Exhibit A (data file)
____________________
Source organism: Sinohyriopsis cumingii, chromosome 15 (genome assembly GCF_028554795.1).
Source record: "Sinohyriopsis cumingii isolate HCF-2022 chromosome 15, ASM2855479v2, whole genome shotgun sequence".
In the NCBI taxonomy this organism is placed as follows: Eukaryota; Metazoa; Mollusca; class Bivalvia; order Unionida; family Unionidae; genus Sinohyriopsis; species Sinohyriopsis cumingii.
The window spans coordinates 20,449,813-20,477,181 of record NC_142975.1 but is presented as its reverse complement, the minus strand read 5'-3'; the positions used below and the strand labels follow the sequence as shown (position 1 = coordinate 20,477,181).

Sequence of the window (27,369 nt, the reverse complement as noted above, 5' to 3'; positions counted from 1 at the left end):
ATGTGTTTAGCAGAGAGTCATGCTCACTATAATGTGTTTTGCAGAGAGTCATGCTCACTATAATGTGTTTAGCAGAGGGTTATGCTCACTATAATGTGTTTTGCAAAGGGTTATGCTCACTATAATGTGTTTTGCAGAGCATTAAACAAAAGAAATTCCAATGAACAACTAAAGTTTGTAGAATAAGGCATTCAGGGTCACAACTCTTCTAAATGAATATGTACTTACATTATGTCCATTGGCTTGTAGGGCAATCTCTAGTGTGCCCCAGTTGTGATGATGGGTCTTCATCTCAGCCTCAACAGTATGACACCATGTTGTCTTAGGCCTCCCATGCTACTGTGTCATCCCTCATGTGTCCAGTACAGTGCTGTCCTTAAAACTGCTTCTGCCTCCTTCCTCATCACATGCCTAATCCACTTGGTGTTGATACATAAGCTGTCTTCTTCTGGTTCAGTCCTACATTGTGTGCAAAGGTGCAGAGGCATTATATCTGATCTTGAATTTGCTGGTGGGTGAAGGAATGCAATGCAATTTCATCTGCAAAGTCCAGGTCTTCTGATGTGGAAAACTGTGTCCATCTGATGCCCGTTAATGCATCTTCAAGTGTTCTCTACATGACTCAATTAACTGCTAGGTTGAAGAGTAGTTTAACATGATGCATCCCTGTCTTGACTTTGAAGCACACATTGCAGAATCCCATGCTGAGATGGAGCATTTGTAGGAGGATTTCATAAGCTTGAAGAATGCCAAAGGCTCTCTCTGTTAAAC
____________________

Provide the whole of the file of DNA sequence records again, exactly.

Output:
Source organism: Sinohyriopsis cumingii, chromosome 15 (genome assembly GCF_028554795.1).
Source record: "Sinohyriopsis cumingii isolate HCF-2022 chromosome 15, ASM2855479v2, whole genome shotgun sequence".
In the NCBI taxonomy this organism is placed as follows: Eukaryota; Metazoa; Mollusca; class Bivalvia; order Unionida; family Unionidae; genus Sinohyriopsis; species Sinohyriopsis cumingii.
The window spans coordinates 20,449,813-20,477,181 of record NC_142975.1 but is presented as its reverse complement, the minus strand read 5'-3'; the positions used below and the strand labels follow the sequence as shown (position 1 = coordinate 20,477,181).

Sequence of the window (27,369 nt, the reverse complement as noted above, 5' to 3'; positions counted from 1 at the left end):
ATGTGTTTAGCAGAGAGTCATGCTCACTATAATGTGTTTTGCAGAGAGTCATGCTCACTATAATGTGTTTAGCAGAGGGTTATGCTCACTATAATGTGTTTTGCAAAGGGTTATGCTCACTATAATGTGTTTTGCAGAGCATTAAACAAAAGAAATTCCAATGAACAACTAAAGTTTGTAGAATAAGGCATTCAGGGTCACAACTCTTCTAAATGAATATGTACTTACATTATGTCCATTGGCTTGTAGGGCAATCTCTAGTGTGCCCCAGTTGTGATGATGGGTCTTCATCTCAGCCTCAACAGTATGACACCATGTTGTCTTAGGCCTCCCATGCTACTGTGTCATCCCTCATGTGTCCAGTACAGTGCTGTCCTTAAAACTGCTTCTGCCTCCTTCCTCATCACATGCCTAATCCACTTGGTGTTGATACATAAGCTGTCTTCTTCTGGTTCAGTCCTACATTGTGTGCAAAGGTGCAGAGGCATTATATCTGATCTTGAATTTGCTGGTGGGTGAAGGAATGCAATGCAATTTCATCTGCAAAGTCCAGGTCTTCTGATGTGGAAAACTGTGTCCATCTGATGCCCGTTAATGCATCTTCAAGTGTTCTCTACATGACTCAATTAACTGCTAGGTTGAAGAGTAGTTTAACATGATGCATCCCTGTCTTGACTTTGAAGCACACATTGCAGAATCCCATGCTGAGATGGAGCATTTGTAGGAGGATTTCATAAGCTTGAAGAATGCCAAAGGCTCTCTCTGTTAAAC